Nor is playing games with prices and wages to “maintain” income in the face of a serious slump a winning game. Any price (or wage) is so much money for some quantity of something. If the economy is contracting, but wages and prices are held constant, then each individual transaction involves the same amount of money, but there will be fewer of them, since the blocking of price adjustments forces all change (in this case contraction) to be quantity adjustments (so the fall in production and employment will be, in quantity terms, greater). President Hoover’s notion of convincing employers not to cut wages or prices after the 1929 asset-price-crash was precisely the wrong policy. Conversely, in an expansion, if money wages are held constant then all adjustment (in this case expansion) will be quantity adjustments, so employment growth will be faster for a given level of demand of goods and services. (Whether overall demand would rise faster if wages also rose is another question.)

Hoover’s wage-and-price rigidity policy, plus the Smoot-Hawley tariffs—which raised the price of foreign goods in the American market, leading other countries to do the same to American goods in their markets, thereby massively contracting international trade as prices rose and quantities plummeted—and the US Federal Reserve pulling money out of a financial system in collapse, turned an asset-price crash recession into The Great Depression.

As former colleague with a PhD in monetary economics emailed to me:
money is probably the most poorly understood aspect of economics, not least because most modern texts fail to discuss its most important property: it has no market of its own, so excess demand/supply needs to be cleared through other markets (goods, services, assets). This is what makes money potentially so potent in destabilising an economy.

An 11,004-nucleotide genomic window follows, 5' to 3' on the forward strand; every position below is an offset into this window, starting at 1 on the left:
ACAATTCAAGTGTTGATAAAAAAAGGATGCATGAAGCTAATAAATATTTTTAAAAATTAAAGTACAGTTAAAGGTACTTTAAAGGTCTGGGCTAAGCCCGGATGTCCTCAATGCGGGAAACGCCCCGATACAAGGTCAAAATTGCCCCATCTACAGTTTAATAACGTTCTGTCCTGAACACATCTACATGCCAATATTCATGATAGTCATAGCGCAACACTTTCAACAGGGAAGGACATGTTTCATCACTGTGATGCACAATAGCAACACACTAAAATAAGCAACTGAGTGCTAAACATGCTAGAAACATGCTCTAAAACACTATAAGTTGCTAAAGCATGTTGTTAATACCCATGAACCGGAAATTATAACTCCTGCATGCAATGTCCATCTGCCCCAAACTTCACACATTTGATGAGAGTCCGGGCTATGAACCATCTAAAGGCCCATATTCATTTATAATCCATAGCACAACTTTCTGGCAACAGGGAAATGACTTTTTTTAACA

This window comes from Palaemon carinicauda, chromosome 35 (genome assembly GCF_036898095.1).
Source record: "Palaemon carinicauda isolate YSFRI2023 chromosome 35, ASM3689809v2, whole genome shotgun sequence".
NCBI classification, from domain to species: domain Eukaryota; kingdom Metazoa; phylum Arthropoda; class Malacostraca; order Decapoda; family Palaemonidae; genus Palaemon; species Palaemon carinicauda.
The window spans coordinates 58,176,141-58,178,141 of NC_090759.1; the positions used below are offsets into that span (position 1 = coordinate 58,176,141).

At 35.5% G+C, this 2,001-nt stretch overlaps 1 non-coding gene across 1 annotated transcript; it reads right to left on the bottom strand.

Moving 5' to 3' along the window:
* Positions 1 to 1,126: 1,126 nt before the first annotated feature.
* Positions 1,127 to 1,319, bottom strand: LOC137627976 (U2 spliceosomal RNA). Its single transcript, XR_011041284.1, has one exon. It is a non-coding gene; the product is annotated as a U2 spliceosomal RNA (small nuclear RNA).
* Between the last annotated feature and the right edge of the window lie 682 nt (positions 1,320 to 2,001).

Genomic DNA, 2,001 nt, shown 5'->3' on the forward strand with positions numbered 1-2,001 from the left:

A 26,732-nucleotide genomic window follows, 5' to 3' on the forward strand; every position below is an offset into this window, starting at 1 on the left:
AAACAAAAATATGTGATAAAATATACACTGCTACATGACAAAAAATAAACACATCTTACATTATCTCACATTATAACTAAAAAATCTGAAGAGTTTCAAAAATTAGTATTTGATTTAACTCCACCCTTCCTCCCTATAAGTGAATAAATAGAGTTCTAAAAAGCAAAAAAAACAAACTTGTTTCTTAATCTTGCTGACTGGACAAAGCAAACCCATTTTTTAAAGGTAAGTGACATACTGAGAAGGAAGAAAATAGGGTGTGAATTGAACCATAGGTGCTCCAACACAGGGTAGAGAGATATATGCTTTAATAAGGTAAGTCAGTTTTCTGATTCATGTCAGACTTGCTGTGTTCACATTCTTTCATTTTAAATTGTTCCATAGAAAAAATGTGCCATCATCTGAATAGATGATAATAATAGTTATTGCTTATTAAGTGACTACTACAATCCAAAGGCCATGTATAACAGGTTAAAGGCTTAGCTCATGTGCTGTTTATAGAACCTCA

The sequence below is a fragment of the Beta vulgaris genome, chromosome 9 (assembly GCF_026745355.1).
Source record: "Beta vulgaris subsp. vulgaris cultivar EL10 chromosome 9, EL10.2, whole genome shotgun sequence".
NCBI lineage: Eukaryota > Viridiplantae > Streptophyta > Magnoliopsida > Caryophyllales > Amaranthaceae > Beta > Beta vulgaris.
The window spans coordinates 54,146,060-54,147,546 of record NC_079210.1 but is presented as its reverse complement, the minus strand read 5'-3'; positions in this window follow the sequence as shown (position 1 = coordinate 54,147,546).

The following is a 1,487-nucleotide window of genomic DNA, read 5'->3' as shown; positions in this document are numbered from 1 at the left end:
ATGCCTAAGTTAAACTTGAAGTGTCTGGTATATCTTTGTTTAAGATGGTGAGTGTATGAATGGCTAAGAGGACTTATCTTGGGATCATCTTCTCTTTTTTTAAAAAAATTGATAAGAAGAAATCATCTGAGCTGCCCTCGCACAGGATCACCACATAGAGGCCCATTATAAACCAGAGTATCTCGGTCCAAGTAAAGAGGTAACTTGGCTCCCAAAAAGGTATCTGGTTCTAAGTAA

Money can be earned from current efforts or assets or it can come from a loan—money gained now on the basis of paying it back with interest later. Interest being the payment for the foregoing other use of the money, plus a component for expectations about how the value of money as the generic trade item will change plus a component for the assessed risk of not being repaid.

Lots of businesses rely on lines of credit to operate. If credit dries up, then those businesses may reduce activity or fold. Which will in turn further reduce the number of transactions people engage in (also known as reducing economic activity: the US Federal Reserve reducing the money available to the financial system after the 1929 asset-price-crash was spectacularly bad policy). Governments spending money to stimulate the economy (if they do not just print money) is borrowing money against future income to spend now: a form of credit against future taxpaying. The intended effect in encouraging economic activity in part presumes that the government spending will produce more economic activity (transactions) than what the buyers of government bonds would have otherwise done with their money. If the bond-selling brings in money that would have been otherwise spent in another economy, this is a fairly safe bet. As for domestic buyers of bonds, that is why there are controversies about crowding out effects.